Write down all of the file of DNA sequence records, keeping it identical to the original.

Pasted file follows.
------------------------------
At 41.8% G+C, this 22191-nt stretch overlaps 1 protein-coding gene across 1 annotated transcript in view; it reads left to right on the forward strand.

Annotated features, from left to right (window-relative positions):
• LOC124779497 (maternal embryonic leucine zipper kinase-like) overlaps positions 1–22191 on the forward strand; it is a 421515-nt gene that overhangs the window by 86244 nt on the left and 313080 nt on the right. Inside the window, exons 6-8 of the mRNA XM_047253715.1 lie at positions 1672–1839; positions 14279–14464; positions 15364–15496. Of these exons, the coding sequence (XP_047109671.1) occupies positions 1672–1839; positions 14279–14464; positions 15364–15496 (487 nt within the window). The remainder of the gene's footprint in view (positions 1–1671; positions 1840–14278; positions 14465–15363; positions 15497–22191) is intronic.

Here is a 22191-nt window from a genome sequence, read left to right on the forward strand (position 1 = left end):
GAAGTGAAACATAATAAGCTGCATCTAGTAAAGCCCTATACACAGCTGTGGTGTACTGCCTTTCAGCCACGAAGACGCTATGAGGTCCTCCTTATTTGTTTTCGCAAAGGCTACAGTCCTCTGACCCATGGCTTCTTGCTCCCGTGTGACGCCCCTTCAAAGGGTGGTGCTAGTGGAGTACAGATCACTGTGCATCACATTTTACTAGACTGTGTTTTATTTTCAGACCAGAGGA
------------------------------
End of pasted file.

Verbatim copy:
At 41.8% G+C, this 22191-nt stretch overlaps 1 protein-coding gene across 1 annotated transcript in view; it reads left to right on the forward strand.

Annotated features, from left to right (window-relative positions):
• LOC124779497 (maternal embryonic leucine zipper kinase-like) overlaps positions 1–22191 on the forward strand; it is a 421515-nt gene that overhangs the window by 86244 nt on the left and 313080 nt on the right. Inside the window, exons 6-8 of the mRNA XM_047253715.1 lie at positions 1672–1839; positions 14279–14464; positions 15364–15496. Of these exons, the coding sequence (XP_047109671.1) occupies positions 1672–1839; positions 14279–14464; positions 15364–15496 (487 nt within the window). The remainder of the gene's footprint in view (positions 1–1671; positions 1840–14278; positions 14465–15363; positions 15497–22191) is intronic.

Here is a 22191-nt window from a genome sequence, read left to right on the forward strand (position 1 = left end):
GAAGTGAAACATAATAAGCTGCATCTAGTAAAGCCCTATACACAGCTGTGGTGTACTGCCTTTCAGCCACGAAGACGCTATGAGGTCCTCCTTATTTGTTTTCGCAAAGGCTACAGTCCTCTGACCCATGGCTTCTTGCTCCCGTGTGACGCCCCTTCAAAGGGTGGTGCTAGTGGAGTACAGATCACTGTGCATCACATTTTACTAGACTGTGTTTTATTTTCAGACCAGAGGA